While you are pregnant, you may begin rethinking every aspect of your diet, including your calcium intake. Obstetricians often disagree on whether you need a calcium supplement during pregnancy. Always consult your obstetrician before you start taking any nutritional supplement while you are pregnant.
The Role of Calcium
Calcium plays a crucial role during pregnancy in helping to build strong bones for your baby as well as maintaining your own bone and dental health. However, you may not need to take a calcium supplement during pregnancy, according to Carol Jean Lammi-Keefe, Ph.D., R.D., because during pregnancy you absorb calcium more efficiently. Other researchers, such as Christopher Duggan, author of "Nutrition in pediatrics" disagree, stating that calcium supplements may prevent eclampia and other health problems in high-risk populations.
Calcium Supplement Safety
Although most women need more calcium during pregnancy because they are not ingesting enough from their diets, it is possible to take in too much calcium. Taking high doses of calcium can lead to milk-alkali syndrome, a condition that affects the kidneys and can cause kidney stones or kidney failure. This condition can occur at varying levels of calcium intake, but doses over 1,500 milligrams a day can lead to milk-alkali syndrome over time. Consult your obstetrician before you add a calcium supplement to your diet.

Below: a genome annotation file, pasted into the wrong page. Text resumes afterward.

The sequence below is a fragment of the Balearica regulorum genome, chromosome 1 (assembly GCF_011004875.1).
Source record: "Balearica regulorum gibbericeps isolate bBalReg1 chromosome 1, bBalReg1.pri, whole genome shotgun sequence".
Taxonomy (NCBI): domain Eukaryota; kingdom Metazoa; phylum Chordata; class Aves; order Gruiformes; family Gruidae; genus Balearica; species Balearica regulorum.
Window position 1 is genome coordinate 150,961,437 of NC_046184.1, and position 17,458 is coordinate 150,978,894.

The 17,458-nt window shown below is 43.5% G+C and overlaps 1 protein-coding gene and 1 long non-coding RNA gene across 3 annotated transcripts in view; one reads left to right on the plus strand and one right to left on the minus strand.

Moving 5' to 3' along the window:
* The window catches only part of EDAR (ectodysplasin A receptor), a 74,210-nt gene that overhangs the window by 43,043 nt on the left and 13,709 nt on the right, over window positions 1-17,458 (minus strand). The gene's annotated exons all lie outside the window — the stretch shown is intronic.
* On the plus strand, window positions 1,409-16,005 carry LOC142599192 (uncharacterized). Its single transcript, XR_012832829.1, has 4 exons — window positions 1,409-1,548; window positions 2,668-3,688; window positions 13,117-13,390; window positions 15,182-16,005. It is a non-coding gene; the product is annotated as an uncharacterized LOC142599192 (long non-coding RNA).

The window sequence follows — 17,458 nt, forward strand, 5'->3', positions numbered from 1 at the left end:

The best way to make sure that your level of calcium is healthy is to eat a balanced diet that contains a number of calcium-rich foods. Skim milk, yogurt, cheese, spinach and other leafy greens, as well as salmon and sardines all contain high levels of calcium. Just one serving of yogurt can contain 415 mg of calcium, according to the National Institutes of Health Office of Dietary Supplements.
When to Consult Your Obstetrician
Many women do not get enough calcium in their diets. The average woman gets 797 milligrams of calcium per day, which is 1,000 to 1,300 milligrams per day, according to Lammi-Keefe. If you are not consuming dairy or other calcium-rich foods on a regular basis, consult your obstetrician. She may recommend a calcium supplement. If she does, follow her instructions exactly to make sure that you are taking the correct amount of calcium each day.
- "Handbook of Nutrition and Pregnancy"; Carol Jean Lammi-Keefe; 2008
- "Nutrition in Pediatrics"; Christopher Duggan, et al.; 2008
- PubMed Health; Milk-Alkali Syndrome; November 2009
- "Pregnancy Guide"; Brenda Lane, et al.; 2009
- National Institutes of Health Office of Nutritional Supplements; Dietary Supplement Fact Sheet - Calcium